Acts of civic vandalism

Parents hold their children in trust. They do not own them; we only own ourselves.

Until we are old enough, that duty of care is vested in those who brought them into the world. If they fail in that monumental task then society’s duty is to step in. And it failed lamentably in the case of the British woman in Spain who snuffed out the life of her two young children.

Once again we have Social Services frantically buck-passing and failing to measure up. Exercising always due diligence, we must not be afraid of being more interventionist. I said as much last week when I supported Sir Michael Wilshaw’s efforts to give deprived children a chance by sending them to boarding school. But provision for our young people extends far beyond the remit of Social Services. Our town halls have a part to play also.

Most days, after I close my shop, I like to round off the day with a cappuccino on the Hoe seafront. One of the pleasures I have enjoyed – along with myriad tourists – is to watch the young people having fun on the diving boards and rock pools of the foreshore. Not anymore.

The powers-that-be in the town hall had other ideas. Aided and abetted, no doubt, by ‘Elf ‘n’ Safety’ they closed it all down and demolished the lot. Even after two years I still feel cold fury at what they did.

It was, in my view, an act of civic vandalism. I never saw an accident in all the years visiting, much less a fatality. What I do know is that the kids loved it and it didn’t cost them a penny.

Did the dunderheads of the dept. involved reason, in their twisted logic, that the kids would turn their attention to the newly revamped and expensive-to-use Tinside Lido and spend their pennies there? No way!

They were, for the most part, poor kids who didn’t have many pennies. But thanks to the city’s forefathers they did have a lot of fun. At huge expense, Plymouth’s forefathers had created something that generations of Plymouth youngsters had enjoyed. It had become part of their childhood memories – even folk law.

What I want to know is: who gave the vandals the right to nullify all this and spend huge extra funds to do so?

Their predecessors had dug deep into their pockets to create a leisure facility because they recognised that they had a duty to provide for young people and in so doing help to keep them out of mischief. All that expense of yesteryear, however, was over. All their successors had to do was maintain it, but even this was too much.

Young people have a need for exciting and challenging things to do, and so in fulfilment of that need they took themselves a couple of hundred yards down the road and hurled themselves into the sea from a rocky cliff face in what is known as ‘tombstoning’. There, the dangers were real if not always apparent. If the tide was not out far enough, they could easily kill themselves.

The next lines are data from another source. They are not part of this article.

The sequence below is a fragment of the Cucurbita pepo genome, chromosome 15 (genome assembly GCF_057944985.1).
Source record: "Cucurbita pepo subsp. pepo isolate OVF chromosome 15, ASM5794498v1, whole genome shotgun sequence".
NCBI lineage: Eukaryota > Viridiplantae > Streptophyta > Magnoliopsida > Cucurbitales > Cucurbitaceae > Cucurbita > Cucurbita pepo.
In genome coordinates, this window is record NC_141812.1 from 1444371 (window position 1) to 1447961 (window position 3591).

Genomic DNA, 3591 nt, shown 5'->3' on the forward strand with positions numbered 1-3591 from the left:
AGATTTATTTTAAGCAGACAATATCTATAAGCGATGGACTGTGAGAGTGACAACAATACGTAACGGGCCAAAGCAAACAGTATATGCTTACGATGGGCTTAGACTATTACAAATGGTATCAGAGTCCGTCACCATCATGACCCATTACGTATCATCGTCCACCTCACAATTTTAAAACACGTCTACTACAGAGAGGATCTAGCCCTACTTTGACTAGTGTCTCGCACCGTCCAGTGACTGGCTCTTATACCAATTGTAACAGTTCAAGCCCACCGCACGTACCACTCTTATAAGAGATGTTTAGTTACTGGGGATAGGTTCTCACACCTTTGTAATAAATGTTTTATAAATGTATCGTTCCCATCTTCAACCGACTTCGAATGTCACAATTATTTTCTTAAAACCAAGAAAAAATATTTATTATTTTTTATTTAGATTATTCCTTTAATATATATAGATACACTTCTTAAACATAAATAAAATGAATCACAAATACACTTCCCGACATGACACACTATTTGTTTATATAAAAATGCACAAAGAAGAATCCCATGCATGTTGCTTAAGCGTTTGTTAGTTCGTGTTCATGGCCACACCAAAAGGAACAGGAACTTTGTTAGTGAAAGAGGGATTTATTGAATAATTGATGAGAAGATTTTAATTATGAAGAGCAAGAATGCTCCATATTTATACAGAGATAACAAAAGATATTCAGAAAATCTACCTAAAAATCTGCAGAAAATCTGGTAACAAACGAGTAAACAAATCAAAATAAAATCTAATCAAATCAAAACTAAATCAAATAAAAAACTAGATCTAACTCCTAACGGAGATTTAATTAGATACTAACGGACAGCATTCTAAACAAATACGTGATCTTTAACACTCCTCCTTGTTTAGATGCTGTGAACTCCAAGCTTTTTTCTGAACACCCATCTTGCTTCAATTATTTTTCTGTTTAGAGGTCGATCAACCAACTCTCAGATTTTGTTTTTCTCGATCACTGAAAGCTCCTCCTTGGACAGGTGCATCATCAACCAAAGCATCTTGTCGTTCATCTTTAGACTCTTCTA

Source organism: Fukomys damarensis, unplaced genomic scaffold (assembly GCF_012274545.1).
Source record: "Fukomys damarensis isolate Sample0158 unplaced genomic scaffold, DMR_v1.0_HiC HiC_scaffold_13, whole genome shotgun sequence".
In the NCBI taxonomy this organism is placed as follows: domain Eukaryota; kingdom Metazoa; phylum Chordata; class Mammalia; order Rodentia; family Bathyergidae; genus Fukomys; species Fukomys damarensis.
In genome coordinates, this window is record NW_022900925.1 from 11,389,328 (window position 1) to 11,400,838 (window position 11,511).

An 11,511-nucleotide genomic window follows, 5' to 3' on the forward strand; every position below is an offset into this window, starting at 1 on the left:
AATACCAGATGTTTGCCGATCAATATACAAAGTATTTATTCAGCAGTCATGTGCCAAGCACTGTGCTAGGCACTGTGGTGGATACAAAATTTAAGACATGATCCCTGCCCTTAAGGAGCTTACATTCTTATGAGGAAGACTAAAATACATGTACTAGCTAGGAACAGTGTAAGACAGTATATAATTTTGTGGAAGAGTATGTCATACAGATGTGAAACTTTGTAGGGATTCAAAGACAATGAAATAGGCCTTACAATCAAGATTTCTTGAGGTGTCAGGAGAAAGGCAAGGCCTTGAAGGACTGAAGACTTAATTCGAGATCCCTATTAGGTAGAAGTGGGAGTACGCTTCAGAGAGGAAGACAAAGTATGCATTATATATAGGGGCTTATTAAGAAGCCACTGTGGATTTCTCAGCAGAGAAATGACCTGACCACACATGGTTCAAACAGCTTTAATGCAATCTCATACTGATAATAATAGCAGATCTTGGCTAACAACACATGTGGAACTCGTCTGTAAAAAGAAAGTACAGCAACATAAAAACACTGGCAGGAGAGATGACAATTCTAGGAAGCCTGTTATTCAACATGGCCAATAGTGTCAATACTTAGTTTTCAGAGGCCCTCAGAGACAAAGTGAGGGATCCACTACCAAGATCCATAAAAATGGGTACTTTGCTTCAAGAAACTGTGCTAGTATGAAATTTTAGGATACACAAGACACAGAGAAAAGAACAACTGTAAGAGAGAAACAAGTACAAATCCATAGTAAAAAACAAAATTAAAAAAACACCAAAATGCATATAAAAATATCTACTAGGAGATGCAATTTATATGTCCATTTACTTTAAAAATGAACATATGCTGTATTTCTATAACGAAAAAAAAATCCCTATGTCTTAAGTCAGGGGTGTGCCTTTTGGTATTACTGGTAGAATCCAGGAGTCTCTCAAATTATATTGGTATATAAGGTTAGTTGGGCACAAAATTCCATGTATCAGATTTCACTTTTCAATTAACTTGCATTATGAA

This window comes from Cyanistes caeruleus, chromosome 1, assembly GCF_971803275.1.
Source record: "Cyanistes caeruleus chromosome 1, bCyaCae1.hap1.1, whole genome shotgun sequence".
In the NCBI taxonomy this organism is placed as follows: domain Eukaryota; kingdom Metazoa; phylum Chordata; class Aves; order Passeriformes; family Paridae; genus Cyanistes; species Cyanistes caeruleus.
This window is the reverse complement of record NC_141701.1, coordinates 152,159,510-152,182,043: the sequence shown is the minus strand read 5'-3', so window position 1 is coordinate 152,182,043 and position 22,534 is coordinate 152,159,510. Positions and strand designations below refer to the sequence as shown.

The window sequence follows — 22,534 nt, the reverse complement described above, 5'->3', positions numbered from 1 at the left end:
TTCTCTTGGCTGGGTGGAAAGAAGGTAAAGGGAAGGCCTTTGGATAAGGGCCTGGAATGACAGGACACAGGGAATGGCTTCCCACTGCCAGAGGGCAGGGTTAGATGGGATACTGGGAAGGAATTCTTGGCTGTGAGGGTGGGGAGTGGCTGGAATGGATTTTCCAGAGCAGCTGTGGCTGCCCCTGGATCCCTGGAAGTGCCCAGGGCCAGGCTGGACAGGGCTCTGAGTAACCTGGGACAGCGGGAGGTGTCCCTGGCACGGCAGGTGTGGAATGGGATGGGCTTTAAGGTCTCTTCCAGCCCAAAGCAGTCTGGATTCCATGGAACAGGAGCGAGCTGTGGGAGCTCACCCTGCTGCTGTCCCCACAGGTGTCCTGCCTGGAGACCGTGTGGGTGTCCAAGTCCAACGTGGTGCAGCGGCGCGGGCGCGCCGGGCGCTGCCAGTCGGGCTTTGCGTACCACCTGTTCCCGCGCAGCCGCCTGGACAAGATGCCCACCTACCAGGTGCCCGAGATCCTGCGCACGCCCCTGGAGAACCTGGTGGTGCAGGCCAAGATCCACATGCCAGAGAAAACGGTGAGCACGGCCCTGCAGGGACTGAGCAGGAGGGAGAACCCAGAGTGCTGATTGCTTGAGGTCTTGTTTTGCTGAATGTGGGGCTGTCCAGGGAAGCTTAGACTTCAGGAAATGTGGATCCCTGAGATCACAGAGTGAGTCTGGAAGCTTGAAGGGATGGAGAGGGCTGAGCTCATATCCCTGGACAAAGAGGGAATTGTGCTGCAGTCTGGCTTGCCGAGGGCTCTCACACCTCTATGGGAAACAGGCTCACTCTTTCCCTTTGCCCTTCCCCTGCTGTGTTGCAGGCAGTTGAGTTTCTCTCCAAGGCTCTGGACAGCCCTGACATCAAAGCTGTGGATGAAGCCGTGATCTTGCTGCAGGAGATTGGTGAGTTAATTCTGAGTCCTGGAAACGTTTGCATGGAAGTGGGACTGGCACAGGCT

So when the decision was taken to cull their previous, marvellous facility, did the numbskulls responsible not take this into account? I think not.

You see, they fail to think these things through, and so the law of unintended consequences comes along and hits them over the head.

Whether it’s exhorting kids to wear goggles when they play conkers; preventing little old ladies setting flower arrangement in cathedrals unless they have criminal-record checks; not allowing hanging baskets in seaside resorts in case they fall on someone’s head; or not allowing the emergency services to go in to three feet of water to save a life; they seek to wrap us all in cotton wool and take the risk out of each and every sport and situation.

They do not realise that measuring risk and pitting ourselves against the odds is part of the human experience.

A large part of the fun of sports is knowing that there is an element of risk. Take it away and you have neutered most of the fun.

Our kiddies’ play parks today may be full of colourful plastics and rubberised flooring, but they are sanitised affairs and do not hold a fraction of the thrill of the play parks their parents enjoyed.

Kids need to learn how far they can go and arm themselves for the future in the school of hard knocks.

Look at the pathetically short-chained swings they insist on today, and compare them with the mighty chains of yesteryear that allowed you to soar almost to the heavens.

Yes, the duty of care is multi-layered; town halls should remember that as well as others. They almost forgot it at Mount Wise when those marvellous facilities which the poorer kinds of Devonport enjoyed so much were almost swept away. Only a public outcry stopped the axe from falling.

It was the same sad story with our precious lido. Hands off, I say, please.

About tomhmackenzie

Born Derek James Craig in 1939, I was stripped of my identity and renamed Thomas Humphreys in the Foundling Hospital's last intake of illegitimate children. After leaving the hospital at 15, I managed to find work in a Fleet Street press agency before being called up for National Service with the 15th/19th The King's Royal Hussars who were, at that time, engaged with the IRA in Northern Ireland. Following my spell in the Army, I sought out and located my biological parents at age 20. I then became Thomas Humphrey Mackenzie and formed the closest of relationships with my parents for the rest of their lives. All this formed the basis of my book, The Last Foundling (Pan Macmillan), which went on to become an international best seller.

Posted on June 24, 2012, in government, society and tagged , , , , , , . Bookmark the permalink. 1 Comment.

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